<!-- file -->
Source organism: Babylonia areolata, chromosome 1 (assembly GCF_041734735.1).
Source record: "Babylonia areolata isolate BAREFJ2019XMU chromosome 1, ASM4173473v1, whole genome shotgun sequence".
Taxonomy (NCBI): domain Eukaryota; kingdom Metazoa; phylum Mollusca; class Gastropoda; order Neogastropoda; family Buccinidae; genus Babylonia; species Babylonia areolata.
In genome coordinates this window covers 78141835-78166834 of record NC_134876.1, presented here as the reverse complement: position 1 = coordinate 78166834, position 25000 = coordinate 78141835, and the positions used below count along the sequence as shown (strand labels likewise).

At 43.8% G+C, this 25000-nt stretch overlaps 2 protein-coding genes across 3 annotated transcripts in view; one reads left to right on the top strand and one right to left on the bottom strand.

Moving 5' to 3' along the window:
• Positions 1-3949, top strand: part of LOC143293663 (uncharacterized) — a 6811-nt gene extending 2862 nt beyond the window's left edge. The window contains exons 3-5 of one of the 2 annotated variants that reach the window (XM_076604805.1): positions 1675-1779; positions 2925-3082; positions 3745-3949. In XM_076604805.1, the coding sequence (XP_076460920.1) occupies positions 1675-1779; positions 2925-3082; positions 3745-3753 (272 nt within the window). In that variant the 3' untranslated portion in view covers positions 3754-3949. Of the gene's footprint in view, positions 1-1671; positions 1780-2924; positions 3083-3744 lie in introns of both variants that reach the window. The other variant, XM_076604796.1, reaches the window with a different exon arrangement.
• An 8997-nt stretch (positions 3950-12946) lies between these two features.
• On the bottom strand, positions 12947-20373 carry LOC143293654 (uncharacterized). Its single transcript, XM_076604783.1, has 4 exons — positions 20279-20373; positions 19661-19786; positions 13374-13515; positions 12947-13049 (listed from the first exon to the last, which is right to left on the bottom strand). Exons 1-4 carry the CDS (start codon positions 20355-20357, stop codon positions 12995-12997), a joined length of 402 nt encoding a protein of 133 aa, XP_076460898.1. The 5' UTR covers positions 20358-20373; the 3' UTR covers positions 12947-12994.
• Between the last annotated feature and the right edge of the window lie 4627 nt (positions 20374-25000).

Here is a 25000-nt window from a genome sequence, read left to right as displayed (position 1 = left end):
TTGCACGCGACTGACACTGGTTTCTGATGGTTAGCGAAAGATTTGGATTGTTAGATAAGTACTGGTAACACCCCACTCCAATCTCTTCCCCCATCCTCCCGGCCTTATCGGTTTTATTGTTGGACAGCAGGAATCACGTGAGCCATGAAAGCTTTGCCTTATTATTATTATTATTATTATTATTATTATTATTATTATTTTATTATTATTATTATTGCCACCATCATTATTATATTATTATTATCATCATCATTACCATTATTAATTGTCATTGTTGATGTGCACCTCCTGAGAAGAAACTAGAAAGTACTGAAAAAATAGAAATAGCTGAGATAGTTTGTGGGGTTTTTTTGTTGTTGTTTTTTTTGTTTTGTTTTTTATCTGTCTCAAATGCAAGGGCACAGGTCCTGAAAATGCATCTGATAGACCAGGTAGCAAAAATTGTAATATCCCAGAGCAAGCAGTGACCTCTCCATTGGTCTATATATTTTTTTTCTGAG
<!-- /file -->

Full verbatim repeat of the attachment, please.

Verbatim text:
Source organism: Babylonia areolata, chromosome 1 (assembly GCF_041734735.1).
Source record: "Babylonia areolata isolate BAREFJ2019XMU chromosome 1, ASM4173473v1, whole genome shotgun sequence".
Taxonomy (NCBI): domain Eukaryota; kingdom Metazoa; phylum Mollusca; class Gastropoda; order Neogastropoda; family Buccinidae; genus Babylonia; species Babylonia areolata.
In genome coordinates this window covers 78141835-78166834 of record NC_134876.1, presented here as the reverse complement: position 1 = coordinate 78166834, position 25000 = coordinate 78141835, and the positions used below count along the sequence as shown (strand labels likewise).

At 43.8% G+C, this 25000-nt stretch overlaps 2 protein-coding genes across 3 annotated transcripts in view; one reads left to right on the top strand and one right to left on the bottom strand.

Moving 5' to 3' along the window:
• Positions 1-3949, top strand: part of LOC143293663 (uncharacterized) — a 6811-nt gene extending 2862 nt beyond the window's left edge. The window contains exons 3-5 of one of the 2 annotated variants that reach the window (XM_076604805.1): positions 1675-1779; positions 2925-3082; positions 3745-3949. In XM_076604805.1, the coding sequence (XP_076460920.1) occupies positions 1675-1779; positions 2925-3082; positions 3745-3753 (272 nt within the window). In that variant the 3' untranslated portion in view covers positions 3754-3949. Of the gene's footprint in view, positions 1-1671; positions 1780-2924; positions 3083-3744 lie in introns of both variants that reach the window. The other variant, XM_076604796.1, reaches the window with a different exon arrangement.
• An 8997-nt stretch (positions 3950-12946) lies between these two features.
• On the bottom strand, positions 12947-20373 carry LOC143293654 (uncharacterized). Its single transcript, XM_076604783.1, has 4 exons — positions 20279-20373; positions 19661-19786; positions 13374-13515; positions 12947-13049 (listed from the first exon to the last, which is right to left on the bottom strand). Exons 1-4 carry the CDS (start codon positions 20355-20357, stop codon positions 12995-12997), a joined length of 402 nt encoding a protein of 133 aa, XP_076460898.1. The 5' UTR covers positions 20358-20373; the 3' UTR covers positions 12947-12994.
• Between the last annotated feature and the right edge of the window lie 4627 nt (positions 20374-25000).

Here is a 25000-nt window from a genome sequence, read left to right as displayed (position 1 = left end):
TTGCACGCGACTGACACTGGTTTCTGATGGTTAGCGAAAGATTTGGATTGTTAGATAAGTACTGGTAACACCCCACTCCAATCTCTTCCCCCATCCTCCCGGCCTTATCGGTTTTATTGTTGGACAGCAGGAATCACGTGAGCCATGAAAGCTTTGCCTTATTATTATTATTATTATTATTATTATTATTATTATTATTTTATTATTATTATTATTGCCACCATCATTATTATATTATTATTATCATCATCATTACCATTATTAATTGTCATTGTTGATGTGCACCTCCTGAGAAGAAACTAGAAAGTACTGAAAAAATAGAAATAGCTGAGATAGTTTGTGGGGTTTTTTTGTTGTTGTTTTTTTTGTTTTGTTTTTTATCTGTCTCAAATGCAAGGGCACAGGTCCTGAAAATGCATCTGATAGACCAGGTAGCAAAAATTGTAATATCCCAGAGCAAGCAGTGACCTCTCCATTGGTCTATATATTTTTTTTCTGAG